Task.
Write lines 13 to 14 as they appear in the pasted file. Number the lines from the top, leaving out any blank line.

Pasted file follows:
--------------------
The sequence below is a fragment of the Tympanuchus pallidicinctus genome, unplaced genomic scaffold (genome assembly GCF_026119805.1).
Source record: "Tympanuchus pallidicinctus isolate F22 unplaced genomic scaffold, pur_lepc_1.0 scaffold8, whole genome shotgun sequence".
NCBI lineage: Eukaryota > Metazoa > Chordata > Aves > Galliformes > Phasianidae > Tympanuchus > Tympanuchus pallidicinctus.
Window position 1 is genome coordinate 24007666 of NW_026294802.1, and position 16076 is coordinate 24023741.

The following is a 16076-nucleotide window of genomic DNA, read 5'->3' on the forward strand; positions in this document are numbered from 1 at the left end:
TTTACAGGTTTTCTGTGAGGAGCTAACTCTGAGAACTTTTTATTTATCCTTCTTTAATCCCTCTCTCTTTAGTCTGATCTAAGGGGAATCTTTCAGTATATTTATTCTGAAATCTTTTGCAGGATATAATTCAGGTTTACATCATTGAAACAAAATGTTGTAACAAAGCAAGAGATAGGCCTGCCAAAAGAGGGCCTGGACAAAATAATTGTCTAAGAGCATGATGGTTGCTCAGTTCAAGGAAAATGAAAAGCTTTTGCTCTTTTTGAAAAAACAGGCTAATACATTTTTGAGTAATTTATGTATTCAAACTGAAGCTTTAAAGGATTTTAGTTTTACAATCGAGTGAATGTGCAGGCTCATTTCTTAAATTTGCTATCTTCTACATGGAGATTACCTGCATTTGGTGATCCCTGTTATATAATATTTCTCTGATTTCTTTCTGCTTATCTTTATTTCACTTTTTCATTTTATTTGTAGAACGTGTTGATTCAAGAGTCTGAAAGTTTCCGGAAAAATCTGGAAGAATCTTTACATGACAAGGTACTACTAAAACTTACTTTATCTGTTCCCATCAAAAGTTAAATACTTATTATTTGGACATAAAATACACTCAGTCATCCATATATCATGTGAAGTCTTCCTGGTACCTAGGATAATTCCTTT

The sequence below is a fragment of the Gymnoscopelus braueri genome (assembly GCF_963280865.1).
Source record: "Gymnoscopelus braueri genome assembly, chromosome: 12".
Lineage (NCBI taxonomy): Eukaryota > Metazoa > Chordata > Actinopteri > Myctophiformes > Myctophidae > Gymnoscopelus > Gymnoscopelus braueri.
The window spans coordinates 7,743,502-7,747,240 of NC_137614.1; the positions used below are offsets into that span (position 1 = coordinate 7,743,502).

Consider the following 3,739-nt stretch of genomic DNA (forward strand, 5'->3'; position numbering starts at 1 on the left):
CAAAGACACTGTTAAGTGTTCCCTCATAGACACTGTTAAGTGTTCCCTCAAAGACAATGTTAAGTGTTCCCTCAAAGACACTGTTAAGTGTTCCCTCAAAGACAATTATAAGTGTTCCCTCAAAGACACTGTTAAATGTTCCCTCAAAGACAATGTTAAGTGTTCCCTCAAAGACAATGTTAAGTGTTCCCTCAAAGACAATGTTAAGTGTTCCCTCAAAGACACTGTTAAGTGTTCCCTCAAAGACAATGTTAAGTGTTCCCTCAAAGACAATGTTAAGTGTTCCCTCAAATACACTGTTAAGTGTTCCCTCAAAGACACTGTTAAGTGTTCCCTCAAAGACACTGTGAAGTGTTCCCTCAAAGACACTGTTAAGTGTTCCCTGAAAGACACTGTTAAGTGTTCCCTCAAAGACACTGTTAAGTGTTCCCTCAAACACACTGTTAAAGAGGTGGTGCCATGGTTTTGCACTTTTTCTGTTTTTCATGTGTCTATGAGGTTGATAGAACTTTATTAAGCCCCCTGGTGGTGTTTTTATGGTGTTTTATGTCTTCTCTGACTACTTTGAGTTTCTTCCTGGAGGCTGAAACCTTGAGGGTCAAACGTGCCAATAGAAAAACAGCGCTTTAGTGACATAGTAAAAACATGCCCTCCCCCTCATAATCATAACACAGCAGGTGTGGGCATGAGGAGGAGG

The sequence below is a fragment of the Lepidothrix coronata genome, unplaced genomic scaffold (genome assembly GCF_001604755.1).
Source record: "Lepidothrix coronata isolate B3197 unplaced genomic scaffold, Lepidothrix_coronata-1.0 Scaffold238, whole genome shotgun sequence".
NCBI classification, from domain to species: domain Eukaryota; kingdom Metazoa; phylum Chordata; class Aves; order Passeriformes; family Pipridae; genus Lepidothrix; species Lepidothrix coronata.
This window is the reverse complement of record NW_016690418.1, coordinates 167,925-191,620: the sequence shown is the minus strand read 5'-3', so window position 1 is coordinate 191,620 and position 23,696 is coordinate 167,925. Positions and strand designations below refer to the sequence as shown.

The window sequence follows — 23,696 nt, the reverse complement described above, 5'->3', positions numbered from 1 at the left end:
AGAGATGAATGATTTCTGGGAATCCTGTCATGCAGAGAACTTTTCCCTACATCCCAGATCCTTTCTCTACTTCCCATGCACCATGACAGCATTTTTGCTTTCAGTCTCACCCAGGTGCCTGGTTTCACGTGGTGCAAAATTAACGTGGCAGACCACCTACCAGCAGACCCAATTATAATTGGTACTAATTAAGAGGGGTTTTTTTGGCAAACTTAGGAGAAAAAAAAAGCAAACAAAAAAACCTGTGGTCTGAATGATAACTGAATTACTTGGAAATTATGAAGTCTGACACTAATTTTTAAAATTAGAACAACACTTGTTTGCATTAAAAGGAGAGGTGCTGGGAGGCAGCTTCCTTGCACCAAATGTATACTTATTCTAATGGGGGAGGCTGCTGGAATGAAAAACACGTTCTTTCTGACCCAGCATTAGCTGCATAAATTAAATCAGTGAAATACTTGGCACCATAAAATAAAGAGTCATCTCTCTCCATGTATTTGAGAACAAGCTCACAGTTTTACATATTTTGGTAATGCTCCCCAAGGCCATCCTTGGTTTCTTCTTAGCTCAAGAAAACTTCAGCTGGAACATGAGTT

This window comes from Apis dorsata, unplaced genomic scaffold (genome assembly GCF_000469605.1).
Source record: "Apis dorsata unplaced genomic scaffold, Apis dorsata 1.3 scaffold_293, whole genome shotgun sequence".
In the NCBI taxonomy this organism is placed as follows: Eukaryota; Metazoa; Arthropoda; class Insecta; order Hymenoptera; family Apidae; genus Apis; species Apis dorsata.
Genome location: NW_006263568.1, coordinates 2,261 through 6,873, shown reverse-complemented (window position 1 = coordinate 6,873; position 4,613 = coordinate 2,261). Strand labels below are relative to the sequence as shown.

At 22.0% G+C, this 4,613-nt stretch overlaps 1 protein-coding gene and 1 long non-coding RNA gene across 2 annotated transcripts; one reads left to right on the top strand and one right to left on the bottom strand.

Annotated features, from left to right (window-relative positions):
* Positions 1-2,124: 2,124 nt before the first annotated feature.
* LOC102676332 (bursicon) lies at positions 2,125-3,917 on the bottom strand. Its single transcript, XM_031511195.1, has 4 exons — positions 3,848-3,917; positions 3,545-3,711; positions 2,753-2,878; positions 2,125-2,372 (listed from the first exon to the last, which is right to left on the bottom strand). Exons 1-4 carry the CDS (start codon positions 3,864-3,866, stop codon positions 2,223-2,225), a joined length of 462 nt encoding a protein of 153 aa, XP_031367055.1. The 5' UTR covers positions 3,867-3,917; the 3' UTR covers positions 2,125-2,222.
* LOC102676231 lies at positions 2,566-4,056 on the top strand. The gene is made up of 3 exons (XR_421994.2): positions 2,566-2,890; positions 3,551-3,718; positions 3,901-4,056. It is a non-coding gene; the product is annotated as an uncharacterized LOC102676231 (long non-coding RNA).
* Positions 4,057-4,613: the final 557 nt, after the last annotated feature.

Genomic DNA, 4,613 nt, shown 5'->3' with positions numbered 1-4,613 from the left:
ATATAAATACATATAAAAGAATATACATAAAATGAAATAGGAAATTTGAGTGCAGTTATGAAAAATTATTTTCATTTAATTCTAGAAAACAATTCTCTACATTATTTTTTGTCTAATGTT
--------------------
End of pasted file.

The sequence below is a fragment of the Lepidothrix coronata genome, unplaced genomic scaffold (genome assembly GCF_001604755.1).
Source record: "Lepidothrix coronata isolate B3197 unplaced genomic scaffold, Lepidothrix_coronata-1.0 Scaffold238, whole genome shotgun sequence".